I woke up early, which isn’t like me.
Insomnia is another symptom I struggle with. I tend to stay up til three or five, worrying, most nights. It’s hard for me to get up before ten. But this morning, I woke up at eight. I came downstairs humming Good Friday hymns. Were you there when they crucified my Lord? Were you there when they crucified my Lord? Oh, sometimes it causes me to tremble, tremble, tremble. Were you there when they crucified my Lord?
The Good Friday liturgy is my favorite liturgy of the year, but of course I wouldn’t be going to one. Not during the lockdown.
I checked the daily numbers, which is something I do daily now the way some people check the weather forecast. Thirty-two new COVID deaths reported since midnight Greenwich Mean Time, according to the meter I follow. Lord have mercy. Lord have mercy. Lord have mercy.
I prayed matins and drank coffee, putting off that fast day Small Meal.
I knew we needed a few groceries ahead of Sunday’s blessed feast, so I ventured to try InstaCart. But InstaCart wasn’t even taking new orders. I steeled myself to hop on the very first bus but missed it. They’re on such an odd schedule since the lockdown began: two buses, one following the other, because it’s now illegal to have more than ten people in a bus. They snake up through LaBelle and then all the way to Wintersville and back downtown, once to Mingo, then back up here to LaBelle. If you miss it, you’re trapped for two hours at least.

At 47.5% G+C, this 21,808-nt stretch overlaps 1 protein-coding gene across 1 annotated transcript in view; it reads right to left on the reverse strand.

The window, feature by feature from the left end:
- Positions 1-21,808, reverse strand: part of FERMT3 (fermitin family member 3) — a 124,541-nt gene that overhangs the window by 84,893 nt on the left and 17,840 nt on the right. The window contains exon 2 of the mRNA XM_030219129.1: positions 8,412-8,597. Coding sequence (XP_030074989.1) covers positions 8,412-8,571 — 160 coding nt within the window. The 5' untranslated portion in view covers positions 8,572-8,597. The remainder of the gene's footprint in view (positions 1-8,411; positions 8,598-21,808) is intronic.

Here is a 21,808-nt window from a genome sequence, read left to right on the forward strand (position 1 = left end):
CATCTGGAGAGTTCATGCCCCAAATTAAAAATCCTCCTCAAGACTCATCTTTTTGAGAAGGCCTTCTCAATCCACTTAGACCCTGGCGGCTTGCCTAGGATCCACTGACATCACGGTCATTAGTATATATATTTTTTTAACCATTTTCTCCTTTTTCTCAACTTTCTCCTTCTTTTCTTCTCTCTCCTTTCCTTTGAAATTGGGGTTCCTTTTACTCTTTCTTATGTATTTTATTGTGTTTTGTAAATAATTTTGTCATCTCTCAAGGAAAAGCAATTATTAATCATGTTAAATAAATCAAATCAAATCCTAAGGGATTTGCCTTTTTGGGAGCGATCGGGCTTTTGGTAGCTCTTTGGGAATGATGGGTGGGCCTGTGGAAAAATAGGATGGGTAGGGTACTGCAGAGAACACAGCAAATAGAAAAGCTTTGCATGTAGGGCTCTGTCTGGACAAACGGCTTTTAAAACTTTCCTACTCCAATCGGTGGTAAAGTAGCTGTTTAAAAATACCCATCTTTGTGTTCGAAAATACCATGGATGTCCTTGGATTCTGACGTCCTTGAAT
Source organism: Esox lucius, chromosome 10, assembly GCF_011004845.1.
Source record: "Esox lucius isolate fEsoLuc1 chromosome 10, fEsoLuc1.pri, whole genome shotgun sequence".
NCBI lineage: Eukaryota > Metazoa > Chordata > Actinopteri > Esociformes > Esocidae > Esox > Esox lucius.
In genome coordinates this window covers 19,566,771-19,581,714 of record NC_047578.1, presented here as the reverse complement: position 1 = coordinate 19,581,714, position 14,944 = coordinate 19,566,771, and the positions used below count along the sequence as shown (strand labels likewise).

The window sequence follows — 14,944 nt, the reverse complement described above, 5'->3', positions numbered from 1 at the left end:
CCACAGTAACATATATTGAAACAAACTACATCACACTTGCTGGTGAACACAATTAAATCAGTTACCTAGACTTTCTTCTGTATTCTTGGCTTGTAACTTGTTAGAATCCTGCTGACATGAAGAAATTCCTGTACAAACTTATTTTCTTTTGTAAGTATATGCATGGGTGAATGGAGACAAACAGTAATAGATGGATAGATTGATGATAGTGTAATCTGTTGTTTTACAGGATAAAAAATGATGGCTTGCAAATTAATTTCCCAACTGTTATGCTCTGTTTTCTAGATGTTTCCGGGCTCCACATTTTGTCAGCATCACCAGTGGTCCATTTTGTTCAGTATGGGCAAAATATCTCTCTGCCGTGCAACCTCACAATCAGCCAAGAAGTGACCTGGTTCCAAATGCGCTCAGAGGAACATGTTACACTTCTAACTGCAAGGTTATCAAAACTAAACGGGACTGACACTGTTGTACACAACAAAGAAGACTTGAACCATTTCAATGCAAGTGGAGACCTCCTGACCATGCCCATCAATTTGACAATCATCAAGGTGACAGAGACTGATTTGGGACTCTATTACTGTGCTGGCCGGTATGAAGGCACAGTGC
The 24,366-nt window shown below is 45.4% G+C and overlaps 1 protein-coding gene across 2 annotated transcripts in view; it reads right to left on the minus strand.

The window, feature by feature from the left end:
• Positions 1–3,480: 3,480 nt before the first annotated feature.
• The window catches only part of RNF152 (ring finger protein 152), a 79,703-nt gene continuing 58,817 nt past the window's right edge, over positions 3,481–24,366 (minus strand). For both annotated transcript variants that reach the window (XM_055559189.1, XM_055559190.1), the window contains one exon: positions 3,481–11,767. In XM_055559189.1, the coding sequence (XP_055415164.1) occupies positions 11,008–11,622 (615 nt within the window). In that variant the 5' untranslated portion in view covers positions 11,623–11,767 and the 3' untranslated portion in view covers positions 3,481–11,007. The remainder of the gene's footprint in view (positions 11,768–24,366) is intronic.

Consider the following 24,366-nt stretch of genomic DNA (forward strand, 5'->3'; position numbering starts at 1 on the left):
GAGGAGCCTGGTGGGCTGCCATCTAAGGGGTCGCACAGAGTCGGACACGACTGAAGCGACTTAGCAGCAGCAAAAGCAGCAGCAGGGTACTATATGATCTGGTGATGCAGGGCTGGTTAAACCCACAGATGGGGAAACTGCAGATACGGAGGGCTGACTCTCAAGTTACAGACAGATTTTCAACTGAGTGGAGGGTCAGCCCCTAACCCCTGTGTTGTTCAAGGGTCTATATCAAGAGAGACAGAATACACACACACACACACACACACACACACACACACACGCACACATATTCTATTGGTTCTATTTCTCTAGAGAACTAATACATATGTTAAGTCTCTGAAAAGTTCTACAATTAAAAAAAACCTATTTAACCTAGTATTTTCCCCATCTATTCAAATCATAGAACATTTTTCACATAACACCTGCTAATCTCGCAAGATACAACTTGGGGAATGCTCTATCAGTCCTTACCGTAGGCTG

I sat back down, and checked the numbers: seventy-three dead. I assume they wait to report the night’s dead until sometime in the late morning, because there’s always a jump toward noon. Lord have mercy. Lord have mercy. Lord have mercy.
I went back to bed and woke up again. Rosie was fast asleep next to me– she wants company in these terrifying times, and I don’t blame her.
Michael took over breakfast and setting Rose up with some cartoons so I could leave.
Of course I checked the count again before I went to the bus stop, and there was the jump: three hundred thirty-six dead. Lord have mercy. Lord have mercy. Lord have mercy.
The wind blew my bandanna off of my mouth as I ran to catch the bus. I crammed it back over my face as I boarded– the driver was in a respirator and gloves, and half the passengers were masked. And even though there were two buses, it was still impossible to sit six feet apart.
I know they do their best to clean the buses every night, but it still feels like riding in a can of germs.